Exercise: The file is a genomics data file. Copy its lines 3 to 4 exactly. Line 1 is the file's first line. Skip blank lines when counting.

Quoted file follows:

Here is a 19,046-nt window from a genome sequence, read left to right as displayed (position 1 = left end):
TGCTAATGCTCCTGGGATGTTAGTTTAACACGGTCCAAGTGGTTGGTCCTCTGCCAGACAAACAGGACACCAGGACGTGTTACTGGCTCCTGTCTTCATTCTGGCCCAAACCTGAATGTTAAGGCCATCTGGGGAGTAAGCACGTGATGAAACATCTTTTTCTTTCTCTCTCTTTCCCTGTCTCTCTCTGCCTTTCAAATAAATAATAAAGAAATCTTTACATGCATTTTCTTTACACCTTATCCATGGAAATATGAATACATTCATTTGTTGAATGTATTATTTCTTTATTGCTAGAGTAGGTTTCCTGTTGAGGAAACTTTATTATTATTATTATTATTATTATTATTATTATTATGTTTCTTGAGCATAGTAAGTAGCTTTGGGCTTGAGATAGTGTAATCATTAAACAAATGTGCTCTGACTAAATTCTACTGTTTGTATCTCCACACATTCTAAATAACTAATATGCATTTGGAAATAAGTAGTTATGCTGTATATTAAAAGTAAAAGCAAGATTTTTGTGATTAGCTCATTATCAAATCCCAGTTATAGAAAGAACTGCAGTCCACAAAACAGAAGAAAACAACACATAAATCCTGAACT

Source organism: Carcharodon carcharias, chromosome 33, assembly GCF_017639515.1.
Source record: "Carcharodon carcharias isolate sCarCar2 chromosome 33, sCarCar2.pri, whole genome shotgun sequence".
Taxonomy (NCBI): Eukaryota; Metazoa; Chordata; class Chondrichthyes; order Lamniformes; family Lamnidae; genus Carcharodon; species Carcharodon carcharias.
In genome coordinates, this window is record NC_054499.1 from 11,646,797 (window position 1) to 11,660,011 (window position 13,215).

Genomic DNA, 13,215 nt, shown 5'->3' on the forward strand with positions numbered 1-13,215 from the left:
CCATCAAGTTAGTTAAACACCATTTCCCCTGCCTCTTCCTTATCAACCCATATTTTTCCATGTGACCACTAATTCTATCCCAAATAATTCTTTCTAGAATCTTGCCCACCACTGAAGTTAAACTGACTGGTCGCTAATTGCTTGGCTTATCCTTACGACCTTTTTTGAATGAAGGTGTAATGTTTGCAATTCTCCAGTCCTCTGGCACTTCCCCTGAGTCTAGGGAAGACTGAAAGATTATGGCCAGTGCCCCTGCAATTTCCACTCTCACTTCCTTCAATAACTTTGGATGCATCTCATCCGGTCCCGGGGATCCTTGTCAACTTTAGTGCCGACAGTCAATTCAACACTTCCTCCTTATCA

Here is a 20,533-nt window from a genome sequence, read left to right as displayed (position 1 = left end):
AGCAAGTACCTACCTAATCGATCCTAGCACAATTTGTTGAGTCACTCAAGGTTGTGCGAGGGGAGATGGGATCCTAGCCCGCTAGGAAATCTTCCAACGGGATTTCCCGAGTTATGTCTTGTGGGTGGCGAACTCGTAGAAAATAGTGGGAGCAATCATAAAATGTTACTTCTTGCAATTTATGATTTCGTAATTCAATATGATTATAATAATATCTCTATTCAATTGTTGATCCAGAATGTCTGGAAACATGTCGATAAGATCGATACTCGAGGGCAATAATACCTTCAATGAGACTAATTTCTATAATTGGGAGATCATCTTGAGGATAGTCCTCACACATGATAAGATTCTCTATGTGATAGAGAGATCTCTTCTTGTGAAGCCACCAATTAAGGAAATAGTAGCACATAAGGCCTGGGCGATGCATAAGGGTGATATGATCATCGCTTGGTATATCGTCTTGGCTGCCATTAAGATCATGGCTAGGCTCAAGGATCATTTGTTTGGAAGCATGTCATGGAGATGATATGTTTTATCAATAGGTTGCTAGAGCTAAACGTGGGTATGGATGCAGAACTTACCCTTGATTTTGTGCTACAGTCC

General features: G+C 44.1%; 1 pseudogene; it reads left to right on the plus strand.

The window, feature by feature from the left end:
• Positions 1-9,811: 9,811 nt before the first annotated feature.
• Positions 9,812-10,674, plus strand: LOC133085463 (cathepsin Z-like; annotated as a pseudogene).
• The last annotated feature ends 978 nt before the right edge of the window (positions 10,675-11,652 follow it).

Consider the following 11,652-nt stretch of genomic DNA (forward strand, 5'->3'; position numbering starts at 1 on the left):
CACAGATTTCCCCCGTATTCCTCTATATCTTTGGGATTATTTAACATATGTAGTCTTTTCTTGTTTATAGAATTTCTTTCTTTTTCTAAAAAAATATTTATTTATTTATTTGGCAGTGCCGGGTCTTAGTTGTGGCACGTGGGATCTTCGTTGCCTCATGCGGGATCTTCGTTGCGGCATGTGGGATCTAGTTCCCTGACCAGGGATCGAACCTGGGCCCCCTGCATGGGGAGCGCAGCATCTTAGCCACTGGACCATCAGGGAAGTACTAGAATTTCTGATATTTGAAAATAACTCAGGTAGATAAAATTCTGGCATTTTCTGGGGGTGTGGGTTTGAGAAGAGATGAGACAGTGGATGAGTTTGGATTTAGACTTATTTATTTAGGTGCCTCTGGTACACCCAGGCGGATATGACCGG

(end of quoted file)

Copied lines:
Source organism: Carcharodon carcharias, chromosome 33, assembly GCF_017639515.1.
Source record: "Carcharodon carcharias isolate sCarCar2 chromosome 33, sCarCar2.pri, whole genome shotgun sequence".